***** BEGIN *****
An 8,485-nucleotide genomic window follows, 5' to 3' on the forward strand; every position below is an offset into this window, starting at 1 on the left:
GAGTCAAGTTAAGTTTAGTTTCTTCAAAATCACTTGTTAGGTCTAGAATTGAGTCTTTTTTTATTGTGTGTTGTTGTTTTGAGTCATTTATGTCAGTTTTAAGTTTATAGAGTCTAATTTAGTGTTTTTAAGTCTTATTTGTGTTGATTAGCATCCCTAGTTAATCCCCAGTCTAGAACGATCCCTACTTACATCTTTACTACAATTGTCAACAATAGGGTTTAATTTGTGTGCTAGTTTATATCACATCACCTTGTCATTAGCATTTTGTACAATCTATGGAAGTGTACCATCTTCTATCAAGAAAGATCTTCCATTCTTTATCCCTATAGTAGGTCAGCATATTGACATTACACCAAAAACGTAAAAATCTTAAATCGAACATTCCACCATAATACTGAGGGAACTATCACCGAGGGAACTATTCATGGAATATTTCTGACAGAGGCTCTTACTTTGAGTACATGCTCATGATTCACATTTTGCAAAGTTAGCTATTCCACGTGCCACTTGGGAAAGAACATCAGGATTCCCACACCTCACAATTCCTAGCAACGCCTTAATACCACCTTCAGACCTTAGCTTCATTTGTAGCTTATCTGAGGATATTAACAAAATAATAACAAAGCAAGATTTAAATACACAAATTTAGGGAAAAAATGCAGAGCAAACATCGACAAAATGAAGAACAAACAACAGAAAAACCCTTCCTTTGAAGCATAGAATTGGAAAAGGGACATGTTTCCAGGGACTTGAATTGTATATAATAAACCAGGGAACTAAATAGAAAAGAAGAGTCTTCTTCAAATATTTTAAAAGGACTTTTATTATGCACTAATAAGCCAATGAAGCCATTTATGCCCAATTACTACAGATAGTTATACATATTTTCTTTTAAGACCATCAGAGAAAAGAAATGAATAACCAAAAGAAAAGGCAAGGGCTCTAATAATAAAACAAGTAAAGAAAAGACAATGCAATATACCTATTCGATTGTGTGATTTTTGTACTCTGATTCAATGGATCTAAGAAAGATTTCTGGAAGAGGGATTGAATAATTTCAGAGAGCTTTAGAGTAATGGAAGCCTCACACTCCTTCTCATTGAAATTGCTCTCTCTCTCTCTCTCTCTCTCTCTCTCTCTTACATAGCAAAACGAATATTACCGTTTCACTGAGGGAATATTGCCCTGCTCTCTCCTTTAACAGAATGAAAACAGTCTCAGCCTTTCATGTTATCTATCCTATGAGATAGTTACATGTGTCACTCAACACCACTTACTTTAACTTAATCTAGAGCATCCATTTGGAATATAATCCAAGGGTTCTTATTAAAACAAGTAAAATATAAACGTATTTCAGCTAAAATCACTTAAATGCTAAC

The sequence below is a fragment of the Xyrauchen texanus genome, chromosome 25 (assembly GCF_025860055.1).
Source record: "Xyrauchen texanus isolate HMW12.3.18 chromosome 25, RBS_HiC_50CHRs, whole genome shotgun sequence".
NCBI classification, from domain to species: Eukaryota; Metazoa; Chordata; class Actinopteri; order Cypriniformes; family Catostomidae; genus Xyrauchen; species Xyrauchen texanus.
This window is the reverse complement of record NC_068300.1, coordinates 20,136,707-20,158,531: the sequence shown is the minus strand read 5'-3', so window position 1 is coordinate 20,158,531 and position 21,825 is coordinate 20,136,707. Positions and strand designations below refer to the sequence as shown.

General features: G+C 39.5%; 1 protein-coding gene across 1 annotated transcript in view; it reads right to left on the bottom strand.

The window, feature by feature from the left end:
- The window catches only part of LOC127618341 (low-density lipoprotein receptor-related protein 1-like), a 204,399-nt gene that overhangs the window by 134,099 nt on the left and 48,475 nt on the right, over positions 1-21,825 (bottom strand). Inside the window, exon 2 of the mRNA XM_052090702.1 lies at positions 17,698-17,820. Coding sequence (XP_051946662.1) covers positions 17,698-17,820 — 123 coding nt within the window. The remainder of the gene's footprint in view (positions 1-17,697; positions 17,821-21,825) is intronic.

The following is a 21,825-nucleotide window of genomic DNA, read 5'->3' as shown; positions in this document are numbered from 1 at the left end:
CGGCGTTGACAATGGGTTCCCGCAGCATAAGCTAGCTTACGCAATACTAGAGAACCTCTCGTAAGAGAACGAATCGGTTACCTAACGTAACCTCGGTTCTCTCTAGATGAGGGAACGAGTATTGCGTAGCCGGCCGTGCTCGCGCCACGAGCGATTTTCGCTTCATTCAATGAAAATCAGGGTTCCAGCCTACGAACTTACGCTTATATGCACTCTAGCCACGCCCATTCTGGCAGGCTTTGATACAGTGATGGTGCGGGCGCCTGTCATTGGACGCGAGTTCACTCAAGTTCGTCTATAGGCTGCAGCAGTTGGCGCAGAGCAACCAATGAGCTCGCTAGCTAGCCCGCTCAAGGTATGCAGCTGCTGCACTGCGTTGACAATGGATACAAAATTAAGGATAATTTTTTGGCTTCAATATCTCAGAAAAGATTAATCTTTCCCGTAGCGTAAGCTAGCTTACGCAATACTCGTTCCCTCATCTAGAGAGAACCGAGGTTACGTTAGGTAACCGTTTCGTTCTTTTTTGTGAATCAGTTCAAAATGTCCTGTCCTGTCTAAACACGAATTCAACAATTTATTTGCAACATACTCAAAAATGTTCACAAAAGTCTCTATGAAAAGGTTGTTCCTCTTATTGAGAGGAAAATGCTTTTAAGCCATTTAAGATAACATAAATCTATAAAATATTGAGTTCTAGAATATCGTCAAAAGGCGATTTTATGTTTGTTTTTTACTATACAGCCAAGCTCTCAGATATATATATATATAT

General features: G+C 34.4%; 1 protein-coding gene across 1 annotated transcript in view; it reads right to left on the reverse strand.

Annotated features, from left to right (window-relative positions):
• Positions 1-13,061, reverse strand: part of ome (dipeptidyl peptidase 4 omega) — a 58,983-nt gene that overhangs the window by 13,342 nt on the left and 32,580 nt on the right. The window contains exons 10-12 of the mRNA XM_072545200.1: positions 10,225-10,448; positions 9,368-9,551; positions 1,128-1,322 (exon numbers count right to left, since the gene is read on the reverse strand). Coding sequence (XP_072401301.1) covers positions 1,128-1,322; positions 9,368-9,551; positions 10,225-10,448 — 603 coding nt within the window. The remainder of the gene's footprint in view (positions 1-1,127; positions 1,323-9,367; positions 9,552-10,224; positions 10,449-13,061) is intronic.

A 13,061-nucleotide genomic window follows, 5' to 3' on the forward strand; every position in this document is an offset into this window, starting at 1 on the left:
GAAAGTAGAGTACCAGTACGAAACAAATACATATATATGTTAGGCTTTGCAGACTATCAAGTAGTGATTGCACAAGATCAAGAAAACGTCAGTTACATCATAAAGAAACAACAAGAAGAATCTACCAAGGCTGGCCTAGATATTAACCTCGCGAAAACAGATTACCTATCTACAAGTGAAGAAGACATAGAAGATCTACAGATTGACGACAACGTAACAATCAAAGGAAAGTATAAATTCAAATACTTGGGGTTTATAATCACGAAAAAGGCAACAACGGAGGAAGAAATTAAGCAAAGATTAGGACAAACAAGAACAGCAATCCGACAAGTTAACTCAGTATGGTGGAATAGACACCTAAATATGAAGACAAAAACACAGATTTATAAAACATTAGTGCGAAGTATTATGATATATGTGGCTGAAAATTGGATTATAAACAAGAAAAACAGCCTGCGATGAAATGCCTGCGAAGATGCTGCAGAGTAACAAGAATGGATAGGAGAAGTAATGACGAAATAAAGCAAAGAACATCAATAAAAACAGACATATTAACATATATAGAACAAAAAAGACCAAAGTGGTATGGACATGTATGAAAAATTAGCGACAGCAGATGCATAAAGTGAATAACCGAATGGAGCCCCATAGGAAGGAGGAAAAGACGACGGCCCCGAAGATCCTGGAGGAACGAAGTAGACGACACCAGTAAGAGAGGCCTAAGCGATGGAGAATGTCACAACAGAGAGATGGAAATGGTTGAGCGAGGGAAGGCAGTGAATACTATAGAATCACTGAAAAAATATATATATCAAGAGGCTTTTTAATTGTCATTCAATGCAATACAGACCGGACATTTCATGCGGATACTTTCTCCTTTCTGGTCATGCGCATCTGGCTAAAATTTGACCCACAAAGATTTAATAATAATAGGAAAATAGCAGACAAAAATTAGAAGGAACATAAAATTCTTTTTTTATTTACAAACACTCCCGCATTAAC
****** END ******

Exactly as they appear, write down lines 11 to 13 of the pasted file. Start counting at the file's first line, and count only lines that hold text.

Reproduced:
CGGCGTTGACAATGGGTTCCCGCAGCATAAGCTAGCTTACGCAATACTAGAGAACCTCTCGTAAGAGAACGAATCGGTTACCTAACGTAACCTCGGTTCTCTCTAGATGAGGGAACGAGTATTGCGTAGCCGGCCGTGCTCGCGCCACGAGCGATTTTCGCTTCATTCAATGAAAATCAGGGTTCCAGCCTACGAACTTACGCTTATATGCACTCTAGCCACGCCCATTCTGGCAGGCTTTGATACAGTGATGGTGCGGGCGCCTGTCATTGGACGCGAGTTCACTCAAGTTCGTCTATAGGCTGCAGCAGTTGGCGCAGAGCAACCAATGAGCTCGCTAGCTAGCCCGCTCAAGGTATGCAGCTGCTGCACTGCGTTGACAATGGATACAAAATTAAGGATAATTTTTTGGCTTCAATATCTCAGAAAAGATTAATCTTTCCCGTAGCGTAAGCTAGCTTACGCAATACTCGTTCCCTCATCTAGAGAGAACCGAGGTTACGTTAGGTAACCGTTTCGTTCTTTTTTGTGAATCAGTTCAAAATGTCCTGTCCTGTCTAAACACGAATTCAACAATTTATTTGCAACATACTCAAAAATGTTCACAAAAGTCTCTATGAAAAGGTTGTTCCTCTTATTGAGAGGAAAATGCTTTTAAGCCATTTAAGATAACATAAATCTATAAAATATTGAGTTCTAGAATATCGTCAAAAGGCGATTTTATGTTTGTTTTTTACTATACAGCCAAGCTCTCAGATATATATATATATAT

General features: G+C 34.4%; 1 protein-coding gene across 1 annotated transcript in view; it reads right to left on the reverse strand.

Annotated features, from left to right (window-relative positions):